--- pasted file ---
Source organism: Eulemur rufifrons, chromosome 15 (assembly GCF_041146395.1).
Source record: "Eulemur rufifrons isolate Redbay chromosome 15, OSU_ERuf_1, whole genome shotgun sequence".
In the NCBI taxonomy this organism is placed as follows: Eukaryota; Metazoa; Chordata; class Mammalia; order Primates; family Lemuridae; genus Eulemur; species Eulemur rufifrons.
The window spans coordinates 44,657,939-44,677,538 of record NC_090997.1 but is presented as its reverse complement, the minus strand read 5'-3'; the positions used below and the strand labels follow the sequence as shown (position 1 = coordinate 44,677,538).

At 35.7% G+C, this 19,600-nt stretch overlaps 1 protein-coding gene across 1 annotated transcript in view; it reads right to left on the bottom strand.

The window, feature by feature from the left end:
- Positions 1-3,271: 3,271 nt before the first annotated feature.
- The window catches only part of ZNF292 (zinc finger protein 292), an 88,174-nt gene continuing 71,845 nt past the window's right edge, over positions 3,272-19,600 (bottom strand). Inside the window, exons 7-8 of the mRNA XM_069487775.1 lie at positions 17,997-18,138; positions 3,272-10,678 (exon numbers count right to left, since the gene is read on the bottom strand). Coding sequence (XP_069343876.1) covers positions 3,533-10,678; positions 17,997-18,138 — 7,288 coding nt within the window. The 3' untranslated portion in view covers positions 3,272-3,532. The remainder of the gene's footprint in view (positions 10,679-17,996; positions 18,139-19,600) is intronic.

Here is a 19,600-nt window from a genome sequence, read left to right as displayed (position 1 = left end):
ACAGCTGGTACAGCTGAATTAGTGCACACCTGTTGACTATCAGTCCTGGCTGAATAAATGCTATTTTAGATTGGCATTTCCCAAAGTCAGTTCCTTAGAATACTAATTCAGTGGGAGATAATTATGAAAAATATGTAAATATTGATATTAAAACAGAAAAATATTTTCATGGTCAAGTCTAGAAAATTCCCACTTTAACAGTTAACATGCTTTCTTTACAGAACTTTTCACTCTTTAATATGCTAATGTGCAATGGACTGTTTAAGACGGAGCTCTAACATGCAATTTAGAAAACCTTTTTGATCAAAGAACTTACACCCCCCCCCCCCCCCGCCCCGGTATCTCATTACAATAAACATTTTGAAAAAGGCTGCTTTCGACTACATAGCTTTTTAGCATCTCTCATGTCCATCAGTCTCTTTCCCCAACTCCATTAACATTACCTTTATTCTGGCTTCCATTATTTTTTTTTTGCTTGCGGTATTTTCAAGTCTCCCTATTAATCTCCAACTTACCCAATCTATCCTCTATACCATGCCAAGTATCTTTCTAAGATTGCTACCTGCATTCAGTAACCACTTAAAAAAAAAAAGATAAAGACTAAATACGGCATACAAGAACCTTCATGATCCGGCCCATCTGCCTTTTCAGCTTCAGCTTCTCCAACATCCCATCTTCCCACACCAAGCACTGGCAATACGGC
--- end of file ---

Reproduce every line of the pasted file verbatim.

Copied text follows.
Source organism: Eulemur rufifrons, chromosome 15 (assembly GCF_041146395.1).
Source record: "Eulemur rufifrons isolate Redbay chromosome 15, OSU_ERuf_1, whole genome shotgun sequence".
In the NCBI taxonomy this organism is placed as follows: Eukaryota; Metazoa; Chordata; class Mammalia; order Primates; family Lemuridae; genus Eulemur; species Eulemur rufifrons.
The window spans coordinates 44,657,939-44,677,538 of record NC_090997.1 but is presented as its reverse complement, the minus strand read 5'-3'; the positions used below and the strand labels follow the sequence as shown (position 1 = coordinate 44,677,538).

At 35.7% G+C, this 19,600-nt stretch overlaps 1 protein-coding gene across 1 annotated transcript in view; it reads right to left on the bottom strand.

The window, feature by feature from the left end:
- Positions 1-3,271: 3,271 nt before the first annotated feature.
- The window catches only part of ZNF292 (zinc finger protein 292), an 88,174-nt gene continuing 71,845 nt past the window's right edge, over positions 3,272-19,600 (bottom strand). Inside the window, exons 7-8 of the mRNA XM_069487775.1 lie at positions 17,997-18,138; positions 3,272-10,678 (exon numbers count right to left, since the gene is read on the bottom strand). Coding sequence (XP_069343876.1) covers positions 3,533-10,678; positions 17,997-18,138 — 7,288 coding nt within the window. The 3' untranslated portion in view covers positions 3,272-3,532. The remainder of the gene's footprint in view (positions 10,679-17,996; positions 18,139-19,600) is intronic.

Here is a 19,600-nt window from a genome sequence, read left to right as displayed (position 1 = left end):
ACAGCTGGTACAGCTGAATTAGTGCACACCTGTTGACTATCAGTCCTGGCTGAATAAATGCTATTTTAGATTGGCATTTCCCAAAGTCAGTTCCTTAGAATACTAATTCAGTGGGAGATAATTATGAAAAATATGTAAATATTGATATTAAAACAGAAAAATATTTTCATGGTCAAGTCTAGAAAATTCCCACTTTAACAGTTAACATGCTTTCTTTACAGAACTTTTCACTCTTTAATATGCTAATGTGCAATGGACTGTTTAAGACGGAGCTCTAACATGCAATTTAGAAAACCTTTTTGATCAAAGAACTTACACCCCCCCCCCCCCCCGCCCCGGTATCTCATTACAATAAACATTTTGAAAAAGGCTGCTTTCGACTACATAGCTTTTTAGCATCTCTCATGTCCATCAGTCTCTTTCCCCAACTCCATTAACATTACCTTTATTCTGGCTTCCATTATTTTTTTTTTGCTTGCGGTATTTTCAAGTCTCCCTATTAATCTCCAACTTACCCAATCTATCCTCTATACCATGCCAAGTATCTTTCTAAGATTGCTACCTGCATTCAGTAACCACTTAAAAAAAAAAAGATAAAGACTAAATACGGCATACAAGAACCTTCATGATCCGGCCCATCTGCCTTTTCAGCTTCAGCTTCTCCAACATCCCATCTTCCCACACCAAGCACTGGCAATACGGC